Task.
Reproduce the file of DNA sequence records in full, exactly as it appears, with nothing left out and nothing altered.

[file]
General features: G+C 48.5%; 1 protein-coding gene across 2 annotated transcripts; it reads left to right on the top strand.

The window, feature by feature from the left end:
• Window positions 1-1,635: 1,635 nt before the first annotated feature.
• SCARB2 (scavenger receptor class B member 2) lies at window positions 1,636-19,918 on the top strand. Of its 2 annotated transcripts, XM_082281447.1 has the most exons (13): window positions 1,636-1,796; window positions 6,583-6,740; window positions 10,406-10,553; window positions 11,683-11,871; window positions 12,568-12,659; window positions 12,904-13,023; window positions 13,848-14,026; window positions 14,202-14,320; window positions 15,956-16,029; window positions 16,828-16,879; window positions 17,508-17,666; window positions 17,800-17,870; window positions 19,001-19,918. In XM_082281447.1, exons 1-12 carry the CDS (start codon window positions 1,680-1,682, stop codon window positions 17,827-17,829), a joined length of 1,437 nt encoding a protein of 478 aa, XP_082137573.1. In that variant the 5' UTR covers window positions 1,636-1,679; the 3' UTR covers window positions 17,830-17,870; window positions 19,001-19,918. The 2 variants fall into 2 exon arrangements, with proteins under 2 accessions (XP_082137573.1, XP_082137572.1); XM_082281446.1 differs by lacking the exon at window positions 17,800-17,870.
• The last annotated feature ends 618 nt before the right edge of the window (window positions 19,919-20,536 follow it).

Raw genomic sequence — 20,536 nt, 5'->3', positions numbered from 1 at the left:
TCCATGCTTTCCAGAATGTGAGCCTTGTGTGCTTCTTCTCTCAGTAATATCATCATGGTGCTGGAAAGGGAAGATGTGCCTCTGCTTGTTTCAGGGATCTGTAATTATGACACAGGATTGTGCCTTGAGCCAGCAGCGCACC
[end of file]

General features: G+C 48.5%; 1 protein-coding gene across 2 annotated transcripts; it reads left to right on the top strand.

The window, feature by feature from the left end:
• Window positions 1-1,635: 1,635 nt before the first annotated feature.
• SCARB2 (scavenger receptor class B member 2) lies at window positions 1,636-19,918 on the top strand. Of its 2 annotated transcripts, XM_082281447.1 has the most exons (13): window positions 1,636-1,796; window positions 6,583-6,740; window positions 10,406-10,553; window positions 11,683-11,871; window positions 12,568-12,659; window positions 12,904-13,023; window positions 13,848-14,026; window positions 14,202-14,320; window positions 15,956-16,029; window positions 16,828-16,879; window positions 17,508-17,666; window positions 17,800-17,870; window positions 19,001-19,918. In XM_082281447.1, exons 1-12 carry the CDS (start codon window positions 1,680-1,682, stop codon window positions 17,827-17,829), a joined length of 1,437 nt encoding a protein of 478 aa, XP_082137573.1. In that variant the 5' UTR covers window positions 1,636-1,679; the 3' UTR covers window positions 17,830-17,870; window positions 19,001-19,918. The 2 variants fall into 2 exon arrangements, with proteins under 2 accessions (XP_082137573.1, XP_082137572.1); XM_082281446.1 differs by lacking the exon at window positions 17,800-17,870.
• The last annotated feature ends 618 nt before the right edge of the window (window positions 19,919-20,536 follow it).

Raw genomic sequence — 20,536 nt, 5'->3', positions numbered from 1 at the left:
TCCATGCTTTCCAGAATGTGAGCCTTGTGTGCTTCTTCTCTCAGTAATATCATCATGGTGCTGGAAAGGGAAGATGTGCCTCTGCTTGTTTCAGGGATCTGTAATTATGACACAGGATTGTGCCTTGAGCCAGCAGCGCACC